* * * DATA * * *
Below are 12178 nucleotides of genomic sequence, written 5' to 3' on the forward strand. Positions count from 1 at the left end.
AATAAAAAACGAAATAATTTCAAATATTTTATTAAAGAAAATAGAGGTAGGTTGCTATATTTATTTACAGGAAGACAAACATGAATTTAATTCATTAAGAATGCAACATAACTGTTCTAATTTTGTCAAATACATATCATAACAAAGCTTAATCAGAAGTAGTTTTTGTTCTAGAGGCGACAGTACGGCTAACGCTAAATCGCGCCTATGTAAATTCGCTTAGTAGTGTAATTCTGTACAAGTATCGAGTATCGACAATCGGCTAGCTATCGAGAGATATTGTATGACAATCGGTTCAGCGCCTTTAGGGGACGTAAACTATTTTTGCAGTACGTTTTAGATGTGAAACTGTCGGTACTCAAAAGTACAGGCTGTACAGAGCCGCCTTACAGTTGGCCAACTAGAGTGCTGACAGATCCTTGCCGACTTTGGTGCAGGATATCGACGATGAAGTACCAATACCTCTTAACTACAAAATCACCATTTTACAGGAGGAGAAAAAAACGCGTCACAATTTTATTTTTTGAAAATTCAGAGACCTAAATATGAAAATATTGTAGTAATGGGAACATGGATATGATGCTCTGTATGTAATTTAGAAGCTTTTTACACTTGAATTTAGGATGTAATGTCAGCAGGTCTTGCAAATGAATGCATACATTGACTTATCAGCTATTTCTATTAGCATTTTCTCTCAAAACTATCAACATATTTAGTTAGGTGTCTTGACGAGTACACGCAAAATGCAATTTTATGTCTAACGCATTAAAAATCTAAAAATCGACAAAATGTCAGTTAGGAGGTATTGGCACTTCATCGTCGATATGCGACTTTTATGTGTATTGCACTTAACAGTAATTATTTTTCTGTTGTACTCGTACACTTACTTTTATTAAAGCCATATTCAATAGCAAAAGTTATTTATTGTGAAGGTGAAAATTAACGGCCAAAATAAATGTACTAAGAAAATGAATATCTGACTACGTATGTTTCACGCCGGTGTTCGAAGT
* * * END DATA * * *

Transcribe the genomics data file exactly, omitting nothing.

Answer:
Below are 12178 nucleotides of genomic sequence, written 5' to 3' on the forward strand. Positions count from 1 at the left end.
AATAAAAAACGAAATAATTTCAAATATTTTATTAAAGAAAATAGAGGTAGGTTGCTATATTTATTTACAGGAAGACAAACATGAATTTAATTCATTAAGAATGCAACATAACTGTTCTAATTTTGTCAAATACATATCATAACAAAGCTTAATCAGAAGTAGTTTTTGTTCTAGAGGCGACAGTACGGCTAACGCTAAATCGCGCCTATGTAAATTCGCTTAGTAGTGTAATTCTGTACAAGTATCGAGTATCGACAATCGGCTAGCTATCGAGAGATATTGTATGACAATCGGTTCAGCGCCTTTAGGGGACGTAAACTATTTTTGCAGTACGTTTTAGATGTGAAACTGTCGGTACTCAAAAGTACAGGCTGTACAGAGCCGCCTTACAGTTGGCCAACTAGAGTGCTGACAGATCCTTGCCGACTTTGGTGCAGGATATCGACGATGAAGTACCAATACCTCTTAACTACAAAATCACCATTTTACAGGAGGAGAAAAAAACGCGTCACAATTTTATTTTTTGAAAATTCAGAGACCTAAATATGAAAATATTGTAGTAATGGGAACATGGATATGATGCTCTGTATGTAATTTAGAAGCTTTTTACACTTGAATTTAGGATGTAATGTCAGCAGGTCTTGCAAATGAATGCATACATTGACTTATCAGCTATTTCTATTAGCATTTTCTCTCAAAACTATCAACATATTTAGTTAGGTGTCTTGACGAGTACACGCAAAATGCAATTTTATGTCTAACGCATTAAAAATCTAAAAATCGACAAAATGTCAGTTAGGAGGTATTGGCACTTCATCGTCGATATGCGACTTTTATGTGTATTGCACTTAACAGTAATTATTTTTCTGTTGTACTCGTACACTTACTTTTATTAAAGCCATATTCAATAGCAAAAGTTATTTATTGTGAAGGTGAAAATTAACGGCCAAAATAAATGTACTAAGAAAATGAATATCTGACTACGTATGTTTCACGCCGGTGTTCGAAGT